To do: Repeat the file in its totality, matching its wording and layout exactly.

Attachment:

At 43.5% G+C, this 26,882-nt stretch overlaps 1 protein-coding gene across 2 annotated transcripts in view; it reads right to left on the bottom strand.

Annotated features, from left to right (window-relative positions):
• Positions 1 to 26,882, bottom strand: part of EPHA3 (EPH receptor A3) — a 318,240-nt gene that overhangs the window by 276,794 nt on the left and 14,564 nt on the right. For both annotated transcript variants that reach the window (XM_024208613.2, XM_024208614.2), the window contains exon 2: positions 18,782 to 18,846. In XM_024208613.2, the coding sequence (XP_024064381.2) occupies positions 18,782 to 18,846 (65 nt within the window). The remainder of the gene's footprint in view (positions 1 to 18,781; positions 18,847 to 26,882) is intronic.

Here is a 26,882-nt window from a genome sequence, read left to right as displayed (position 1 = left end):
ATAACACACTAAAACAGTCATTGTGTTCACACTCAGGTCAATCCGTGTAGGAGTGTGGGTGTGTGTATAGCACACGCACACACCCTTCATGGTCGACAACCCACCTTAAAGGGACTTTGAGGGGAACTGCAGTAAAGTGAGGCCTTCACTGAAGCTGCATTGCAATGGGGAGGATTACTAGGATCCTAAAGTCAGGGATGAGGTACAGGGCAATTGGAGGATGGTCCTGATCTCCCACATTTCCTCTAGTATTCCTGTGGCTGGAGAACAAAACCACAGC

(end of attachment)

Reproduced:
At 43.5% G+C, this 26,882-nt stretch overlaps 1 protein-coding gene across 2 annotated transcripts in view; it reads right to left on the bottom strand.

Annotated features, from left to right (window-relative positions):
• Positions 1 to 26,882, bottom strand: part of EPHA3 (EPH receptor A3) — a 318,240-nt gene that overhangs the window by 276,794 nt on the left and 14,564 nt on the right. For both annotated transcript variants that reach the window (XM_024208613.2, XM_024208614.2), the window contains exon 2: positions 18,782 to 18,846. In XM_024208613.2, the coding sequence (XP_024064381.2) occupies positions 18,782 to 18,846 (65 nt within the window). The remainder of the gene's footprint in view (positions 1 to 18,781; positions 18,847 to 26,882) is intronic.

Here is a 26,882-nt window from a genome sequence, read left to right as displayed (position 1 = left end):
ATAACACACTAAAACAGTCATTGTGTTCACACTCAGGTCAATCCGTGTAGGAGTGTGGGTGTGTGTATAGCACACGCACACACCCTTCATGGTCGACAACCCACCTTAAAGGGACTTTGAGGGGAACTGCAGTAAAGTGAGGCCTTCACTGAAGCTGCATTGCAATGGGGAGGATTACTAGGATCCTAAAGTCAGGGATGAGGTACAGGGCAATTGGAGGATGGTCCTGATCTCCCACATTTCCTCTAGTATTCCTGTGGCTGGAGAACAAAACCACAGC